That being said, I know my parents are never more than a phone call away if I need them.

Photo with my parents at my brother's wedding.
Photo taken by Stephanie Brazzle Photography

This post was originally featured on The Mighty.

Sunday, April 17, 2016

A Letter to the Newly Diagnosed

First of all, welcome to the family. Although I am not sure of the exact path you took to become part of the "broken adrenal glands club," I would like to extend to you the warmest welcome.

As someone who has been on this journey for a little bit, I would like to share five things that I wish someone had told me immediately following my diagnosis.

1. It is ok to be scared.

Original doctor's notes as he explained the adrenal glands to my mom and I during my initial diagnosis. May 2005.
You have just been diagnosed with a rare disease that has no cure. The treatment also requires quite a deal of self management. It is ok to be scared. It is ok to feel completely overwhelmed. It is not ok to panic. As hard as it may sound, try to view this diagnosis as a gift. With a name, there is knowledge. With knowledge, there is treatment. With treatment, there is life. Focus on the fact that you are alive.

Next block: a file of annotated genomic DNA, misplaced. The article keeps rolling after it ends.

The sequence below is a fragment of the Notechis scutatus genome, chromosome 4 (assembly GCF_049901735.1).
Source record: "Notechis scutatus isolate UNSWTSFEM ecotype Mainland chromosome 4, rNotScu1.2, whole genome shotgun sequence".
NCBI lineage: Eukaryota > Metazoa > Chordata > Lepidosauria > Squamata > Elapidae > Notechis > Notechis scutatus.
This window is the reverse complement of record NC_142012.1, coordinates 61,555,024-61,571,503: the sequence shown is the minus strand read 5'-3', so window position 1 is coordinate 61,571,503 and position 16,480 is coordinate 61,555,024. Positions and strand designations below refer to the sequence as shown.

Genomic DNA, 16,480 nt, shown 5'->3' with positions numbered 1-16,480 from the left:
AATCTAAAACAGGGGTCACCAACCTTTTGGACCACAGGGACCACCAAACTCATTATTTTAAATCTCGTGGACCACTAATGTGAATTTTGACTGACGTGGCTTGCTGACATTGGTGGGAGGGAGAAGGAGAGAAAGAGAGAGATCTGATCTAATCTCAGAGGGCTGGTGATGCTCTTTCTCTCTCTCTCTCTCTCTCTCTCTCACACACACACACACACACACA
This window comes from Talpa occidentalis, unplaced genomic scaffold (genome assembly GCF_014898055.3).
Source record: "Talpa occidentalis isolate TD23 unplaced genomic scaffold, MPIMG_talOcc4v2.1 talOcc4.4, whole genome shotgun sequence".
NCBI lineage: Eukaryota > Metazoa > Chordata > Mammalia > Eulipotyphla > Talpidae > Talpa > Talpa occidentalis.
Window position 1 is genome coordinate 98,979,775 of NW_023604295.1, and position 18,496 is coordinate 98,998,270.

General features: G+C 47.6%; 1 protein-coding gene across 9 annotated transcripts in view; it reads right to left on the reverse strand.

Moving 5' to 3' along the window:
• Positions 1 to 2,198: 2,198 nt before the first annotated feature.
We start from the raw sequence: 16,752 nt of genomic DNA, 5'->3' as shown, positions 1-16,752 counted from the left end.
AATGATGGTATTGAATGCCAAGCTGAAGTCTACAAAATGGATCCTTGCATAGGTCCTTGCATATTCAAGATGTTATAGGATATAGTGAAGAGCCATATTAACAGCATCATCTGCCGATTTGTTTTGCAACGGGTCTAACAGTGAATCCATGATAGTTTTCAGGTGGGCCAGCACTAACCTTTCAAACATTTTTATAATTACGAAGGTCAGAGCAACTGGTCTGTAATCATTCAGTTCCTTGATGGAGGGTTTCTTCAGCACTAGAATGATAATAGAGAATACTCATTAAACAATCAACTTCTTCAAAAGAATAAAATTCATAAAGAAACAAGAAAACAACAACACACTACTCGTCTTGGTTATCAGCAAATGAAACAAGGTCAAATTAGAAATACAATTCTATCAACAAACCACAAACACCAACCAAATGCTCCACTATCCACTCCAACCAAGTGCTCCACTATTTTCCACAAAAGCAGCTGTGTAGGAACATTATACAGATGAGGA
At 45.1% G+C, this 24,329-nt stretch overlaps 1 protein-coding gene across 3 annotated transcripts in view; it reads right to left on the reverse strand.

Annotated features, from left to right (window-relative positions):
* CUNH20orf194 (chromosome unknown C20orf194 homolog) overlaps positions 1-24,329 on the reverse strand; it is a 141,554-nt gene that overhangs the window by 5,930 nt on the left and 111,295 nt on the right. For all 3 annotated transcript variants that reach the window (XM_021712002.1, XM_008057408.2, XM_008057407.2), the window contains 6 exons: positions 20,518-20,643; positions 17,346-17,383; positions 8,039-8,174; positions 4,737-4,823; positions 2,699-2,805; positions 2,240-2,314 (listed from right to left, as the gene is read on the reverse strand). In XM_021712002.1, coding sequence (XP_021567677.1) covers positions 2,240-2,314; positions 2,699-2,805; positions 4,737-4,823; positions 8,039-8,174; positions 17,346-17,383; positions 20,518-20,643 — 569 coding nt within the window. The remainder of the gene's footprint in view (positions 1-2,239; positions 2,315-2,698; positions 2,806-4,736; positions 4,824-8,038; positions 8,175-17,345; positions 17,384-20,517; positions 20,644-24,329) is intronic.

2. You will probably gain weight.

My cat standing on six pairs of pants that no longer fit me due to weight gain.
Please do not ever try to manipulate your medicine so that you can drop a few pounds. Please understand that your body was killing itself before you started your treatment. This weight gain is good. Yes, you will now need to focus more on a healthy life-style. But please don't ever view the steroids you take as the enemy. These steroids give you life. A larger number on the scale is well worth the price of remaining alive.

3. Your social group will change.

Chillin' with Big Tex on my birthday in 2014.
Yes, you will probably lose "friends." Yes, it will appear as if your social circle is drastically reduced. It is ok to let them go. Those that stick through your side during this journey are worth so much more. It is much better to have a smaller group that is unbelievably understanding and loyal than a larger group that abandons you during your time of greatest need.

4. You are not a failure.

Adrenal Crisis triggered by food poisoning. August 2014.
One of the first things your doctor might have told you is that it is still possible to live a "normal life," whatever that means. They may have explained that if you just take your medicine as prescribed, your disease will be managed. Well, flares still happen and sometimes they are completely out of your control. Forgive yourself. Every hospital visit, every ER run, every sickness, and every stress dose provides an opportunity for you to learn and adapt so that you will be better prepared for the next adventure.